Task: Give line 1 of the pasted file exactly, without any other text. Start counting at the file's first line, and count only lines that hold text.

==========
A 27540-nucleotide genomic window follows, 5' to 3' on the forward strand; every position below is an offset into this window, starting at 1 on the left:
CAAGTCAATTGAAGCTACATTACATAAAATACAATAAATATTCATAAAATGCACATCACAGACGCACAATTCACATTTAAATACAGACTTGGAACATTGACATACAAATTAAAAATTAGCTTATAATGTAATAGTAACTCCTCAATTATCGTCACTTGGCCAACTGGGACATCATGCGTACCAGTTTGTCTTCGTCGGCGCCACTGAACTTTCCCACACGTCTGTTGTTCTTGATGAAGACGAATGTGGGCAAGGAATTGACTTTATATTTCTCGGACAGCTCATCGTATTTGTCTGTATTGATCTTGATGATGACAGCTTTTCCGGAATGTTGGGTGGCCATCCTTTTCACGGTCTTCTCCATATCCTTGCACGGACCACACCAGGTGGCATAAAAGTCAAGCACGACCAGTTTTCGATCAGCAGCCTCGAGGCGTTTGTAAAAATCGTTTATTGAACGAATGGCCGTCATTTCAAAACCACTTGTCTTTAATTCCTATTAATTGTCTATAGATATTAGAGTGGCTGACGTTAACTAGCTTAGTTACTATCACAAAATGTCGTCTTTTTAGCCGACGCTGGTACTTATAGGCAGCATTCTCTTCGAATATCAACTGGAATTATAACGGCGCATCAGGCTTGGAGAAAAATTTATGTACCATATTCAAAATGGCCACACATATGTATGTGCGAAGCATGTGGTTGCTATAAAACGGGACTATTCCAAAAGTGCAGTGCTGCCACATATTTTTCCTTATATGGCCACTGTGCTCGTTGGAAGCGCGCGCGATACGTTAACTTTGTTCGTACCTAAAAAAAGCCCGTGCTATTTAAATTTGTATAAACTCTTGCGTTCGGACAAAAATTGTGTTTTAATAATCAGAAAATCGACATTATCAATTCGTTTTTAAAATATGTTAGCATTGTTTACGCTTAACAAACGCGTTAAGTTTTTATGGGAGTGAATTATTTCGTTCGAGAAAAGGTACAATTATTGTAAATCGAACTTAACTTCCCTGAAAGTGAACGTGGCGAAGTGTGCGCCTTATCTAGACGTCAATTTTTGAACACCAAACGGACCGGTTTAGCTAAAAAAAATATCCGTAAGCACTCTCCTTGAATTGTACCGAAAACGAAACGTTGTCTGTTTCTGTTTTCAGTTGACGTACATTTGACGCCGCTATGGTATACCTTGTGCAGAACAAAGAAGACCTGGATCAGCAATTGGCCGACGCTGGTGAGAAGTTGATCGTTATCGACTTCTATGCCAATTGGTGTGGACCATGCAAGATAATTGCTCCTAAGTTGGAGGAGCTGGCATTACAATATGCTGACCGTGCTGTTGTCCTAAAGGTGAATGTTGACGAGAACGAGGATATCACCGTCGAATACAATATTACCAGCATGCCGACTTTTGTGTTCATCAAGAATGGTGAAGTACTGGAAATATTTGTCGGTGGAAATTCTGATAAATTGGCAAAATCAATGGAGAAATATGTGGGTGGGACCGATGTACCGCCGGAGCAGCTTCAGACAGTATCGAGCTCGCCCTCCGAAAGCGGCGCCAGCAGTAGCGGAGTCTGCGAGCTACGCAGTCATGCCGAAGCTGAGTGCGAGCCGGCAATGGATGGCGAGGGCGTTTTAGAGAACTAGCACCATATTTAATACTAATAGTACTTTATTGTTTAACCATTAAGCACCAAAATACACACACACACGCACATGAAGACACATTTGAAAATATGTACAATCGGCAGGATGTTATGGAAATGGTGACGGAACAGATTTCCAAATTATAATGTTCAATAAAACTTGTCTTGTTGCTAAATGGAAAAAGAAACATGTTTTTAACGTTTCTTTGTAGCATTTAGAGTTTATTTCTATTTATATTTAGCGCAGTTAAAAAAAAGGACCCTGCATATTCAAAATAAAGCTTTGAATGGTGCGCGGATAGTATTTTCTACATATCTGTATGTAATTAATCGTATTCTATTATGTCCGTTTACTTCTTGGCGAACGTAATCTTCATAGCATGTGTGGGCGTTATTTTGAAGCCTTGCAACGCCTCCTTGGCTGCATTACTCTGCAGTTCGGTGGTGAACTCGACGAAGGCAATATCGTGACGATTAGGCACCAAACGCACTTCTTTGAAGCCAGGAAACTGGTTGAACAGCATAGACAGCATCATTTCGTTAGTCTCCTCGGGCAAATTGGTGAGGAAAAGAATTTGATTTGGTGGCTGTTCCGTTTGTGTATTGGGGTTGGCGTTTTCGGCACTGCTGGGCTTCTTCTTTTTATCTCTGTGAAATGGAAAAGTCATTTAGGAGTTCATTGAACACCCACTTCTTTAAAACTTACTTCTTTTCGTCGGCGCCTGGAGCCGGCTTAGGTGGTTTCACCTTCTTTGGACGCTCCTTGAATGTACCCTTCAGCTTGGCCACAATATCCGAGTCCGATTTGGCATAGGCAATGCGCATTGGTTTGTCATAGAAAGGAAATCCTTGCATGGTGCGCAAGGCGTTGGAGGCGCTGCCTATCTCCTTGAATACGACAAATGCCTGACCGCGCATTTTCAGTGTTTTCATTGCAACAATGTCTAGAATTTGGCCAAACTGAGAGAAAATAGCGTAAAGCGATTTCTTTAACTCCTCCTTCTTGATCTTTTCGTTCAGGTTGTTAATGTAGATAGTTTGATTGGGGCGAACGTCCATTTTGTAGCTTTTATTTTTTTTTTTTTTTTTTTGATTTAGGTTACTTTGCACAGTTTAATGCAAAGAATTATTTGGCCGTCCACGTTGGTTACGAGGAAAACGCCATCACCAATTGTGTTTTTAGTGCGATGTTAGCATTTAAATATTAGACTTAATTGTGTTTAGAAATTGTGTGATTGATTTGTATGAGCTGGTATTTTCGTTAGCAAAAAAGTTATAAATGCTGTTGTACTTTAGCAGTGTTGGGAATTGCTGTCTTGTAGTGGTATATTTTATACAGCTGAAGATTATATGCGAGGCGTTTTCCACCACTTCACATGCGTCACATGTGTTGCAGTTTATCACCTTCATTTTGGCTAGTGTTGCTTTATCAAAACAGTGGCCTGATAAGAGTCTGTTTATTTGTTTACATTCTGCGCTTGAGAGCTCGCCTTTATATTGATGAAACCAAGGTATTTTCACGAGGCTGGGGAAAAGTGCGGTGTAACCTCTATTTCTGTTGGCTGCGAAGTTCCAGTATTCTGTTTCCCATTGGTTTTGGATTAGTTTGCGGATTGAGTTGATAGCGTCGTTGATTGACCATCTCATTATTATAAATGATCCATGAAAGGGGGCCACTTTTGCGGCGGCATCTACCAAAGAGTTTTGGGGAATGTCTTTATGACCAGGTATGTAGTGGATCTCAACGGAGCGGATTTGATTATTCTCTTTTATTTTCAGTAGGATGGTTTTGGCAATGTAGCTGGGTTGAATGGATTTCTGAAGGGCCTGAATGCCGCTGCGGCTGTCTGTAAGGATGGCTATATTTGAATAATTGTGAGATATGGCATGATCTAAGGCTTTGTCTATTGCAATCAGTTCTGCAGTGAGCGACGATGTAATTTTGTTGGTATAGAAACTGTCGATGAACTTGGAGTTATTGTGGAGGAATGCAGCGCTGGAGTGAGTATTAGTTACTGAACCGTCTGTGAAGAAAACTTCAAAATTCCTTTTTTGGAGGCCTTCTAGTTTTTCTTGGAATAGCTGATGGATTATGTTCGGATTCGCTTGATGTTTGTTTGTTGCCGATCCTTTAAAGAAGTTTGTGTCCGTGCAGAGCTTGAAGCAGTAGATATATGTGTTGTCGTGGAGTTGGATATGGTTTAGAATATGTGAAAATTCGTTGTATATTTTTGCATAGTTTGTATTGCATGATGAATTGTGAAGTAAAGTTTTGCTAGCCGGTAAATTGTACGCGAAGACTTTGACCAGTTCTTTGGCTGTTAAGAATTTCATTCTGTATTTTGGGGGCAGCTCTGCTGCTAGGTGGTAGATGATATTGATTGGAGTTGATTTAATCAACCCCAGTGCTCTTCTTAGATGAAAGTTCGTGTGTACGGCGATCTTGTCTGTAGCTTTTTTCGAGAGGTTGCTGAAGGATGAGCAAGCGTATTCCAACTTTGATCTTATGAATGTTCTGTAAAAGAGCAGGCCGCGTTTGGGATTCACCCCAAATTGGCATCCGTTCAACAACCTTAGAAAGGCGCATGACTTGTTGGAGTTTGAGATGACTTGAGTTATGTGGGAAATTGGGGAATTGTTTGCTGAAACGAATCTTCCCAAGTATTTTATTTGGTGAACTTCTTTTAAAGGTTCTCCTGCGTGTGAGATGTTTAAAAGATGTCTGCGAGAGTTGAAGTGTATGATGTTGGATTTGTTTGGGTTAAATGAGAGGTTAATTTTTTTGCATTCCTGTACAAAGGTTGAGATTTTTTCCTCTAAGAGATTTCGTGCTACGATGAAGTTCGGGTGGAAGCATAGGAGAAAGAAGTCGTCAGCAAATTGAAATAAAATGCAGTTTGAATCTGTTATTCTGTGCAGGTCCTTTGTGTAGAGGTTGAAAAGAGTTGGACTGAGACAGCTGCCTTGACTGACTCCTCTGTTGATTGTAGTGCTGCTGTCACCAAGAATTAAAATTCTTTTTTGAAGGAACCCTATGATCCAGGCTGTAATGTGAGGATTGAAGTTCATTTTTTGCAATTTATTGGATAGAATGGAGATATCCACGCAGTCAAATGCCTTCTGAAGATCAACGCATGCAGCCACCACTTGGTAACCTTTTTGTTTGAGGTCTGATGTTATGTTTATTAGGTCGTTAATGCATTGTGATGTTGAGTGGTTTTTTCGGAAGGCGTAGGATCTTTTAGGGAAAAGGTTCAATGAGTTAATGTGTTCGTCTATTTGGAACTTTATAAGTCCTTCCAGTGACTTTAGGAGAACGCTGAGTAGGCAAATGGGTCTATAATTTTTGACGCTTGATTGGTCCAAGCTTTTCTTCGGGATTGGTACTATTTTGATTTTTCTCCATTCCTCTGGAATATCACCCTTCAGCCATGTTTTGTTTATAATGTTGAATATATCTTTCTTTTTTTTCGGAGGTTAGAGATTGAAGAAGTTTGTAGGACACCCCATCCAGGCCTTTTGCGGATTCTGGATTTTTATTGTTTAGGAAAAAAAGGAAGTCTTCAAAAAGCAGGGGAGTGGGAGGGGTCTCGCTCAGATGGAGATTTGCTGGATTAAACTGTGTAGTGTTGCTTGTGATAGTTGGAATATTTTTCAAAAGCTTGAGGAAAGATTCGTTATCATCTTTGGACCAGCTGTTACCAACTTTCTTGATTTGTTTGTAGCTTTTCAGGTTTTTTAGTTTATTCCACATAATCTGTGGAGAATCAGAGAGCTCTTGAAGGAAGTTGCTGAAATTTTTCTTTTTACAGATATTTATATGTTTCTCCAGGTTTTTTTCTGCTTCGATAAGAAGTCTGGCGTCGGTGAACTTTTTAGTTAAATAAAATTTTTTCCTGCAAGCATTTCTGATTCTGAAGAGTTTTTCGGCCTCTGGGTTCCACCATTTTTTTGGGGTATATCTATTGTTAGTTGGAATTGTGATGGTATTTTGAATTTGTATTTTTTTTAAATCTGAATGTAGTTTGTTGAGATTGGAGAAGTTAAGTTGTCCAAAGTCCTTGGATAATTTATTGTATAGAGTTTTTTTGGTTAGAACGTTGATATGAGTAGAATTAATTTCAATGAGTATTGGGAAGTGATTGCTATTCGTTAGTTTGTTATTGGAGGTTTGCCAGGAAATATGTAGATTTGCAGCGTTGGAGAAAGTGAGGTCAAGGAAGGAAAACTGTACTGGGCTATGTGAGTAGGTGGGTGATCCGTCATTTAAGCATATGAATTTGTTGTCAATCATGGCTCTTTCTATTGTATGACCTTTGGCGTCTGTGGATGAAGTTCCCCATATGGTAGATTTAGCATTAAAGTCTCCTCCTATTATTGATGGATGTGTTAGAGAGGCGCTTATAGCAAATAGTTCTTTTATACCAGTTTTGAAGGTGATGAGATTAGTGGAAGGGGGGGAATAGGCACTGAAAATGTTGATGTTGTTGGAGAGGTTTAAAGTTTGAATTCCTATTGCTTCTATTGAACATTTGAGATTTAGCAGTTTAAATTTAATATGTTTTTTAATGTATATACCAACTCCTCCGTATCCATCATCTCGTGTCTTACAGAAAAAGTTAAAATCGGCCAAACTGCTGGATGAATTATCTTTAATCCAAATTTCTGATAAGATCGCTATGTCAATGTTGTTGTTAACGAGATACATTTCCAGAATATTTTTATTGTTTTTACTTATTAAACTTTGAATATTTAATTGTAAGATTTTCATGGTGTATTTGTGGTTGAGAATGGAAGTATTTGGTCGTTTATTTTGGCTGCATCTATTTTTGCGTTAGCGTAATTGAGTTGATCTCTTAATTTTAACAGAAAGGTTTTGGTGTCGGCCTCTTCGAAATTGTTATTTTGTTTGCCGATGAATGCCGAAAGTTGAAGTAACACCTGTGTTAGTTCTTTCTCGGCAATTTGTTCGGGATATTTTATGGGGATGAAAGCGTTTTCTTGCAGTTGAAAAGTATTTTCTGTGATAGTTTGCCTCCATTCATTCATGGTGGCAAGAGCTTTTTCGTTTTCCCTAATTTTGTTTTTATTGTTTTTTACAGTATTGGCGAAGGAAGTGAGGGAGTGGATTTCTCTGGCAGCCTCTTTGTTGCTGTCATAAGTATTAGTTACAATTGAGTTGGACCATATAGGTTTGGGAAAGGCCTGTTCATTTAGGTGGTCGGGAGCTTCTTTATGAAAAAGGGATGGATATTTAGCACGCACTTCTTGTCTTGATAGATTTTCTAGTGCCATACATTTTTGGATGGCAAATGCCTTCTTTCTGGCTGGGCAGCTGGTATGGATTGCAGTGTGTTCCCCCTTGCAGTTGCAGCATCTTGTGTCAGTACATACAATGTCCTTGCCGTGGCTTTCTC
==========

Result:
A 27540-nucleotide genomic window follows, 5' to 3' on the forward strand; every position below is an offset into this window, starting at 1 on the left: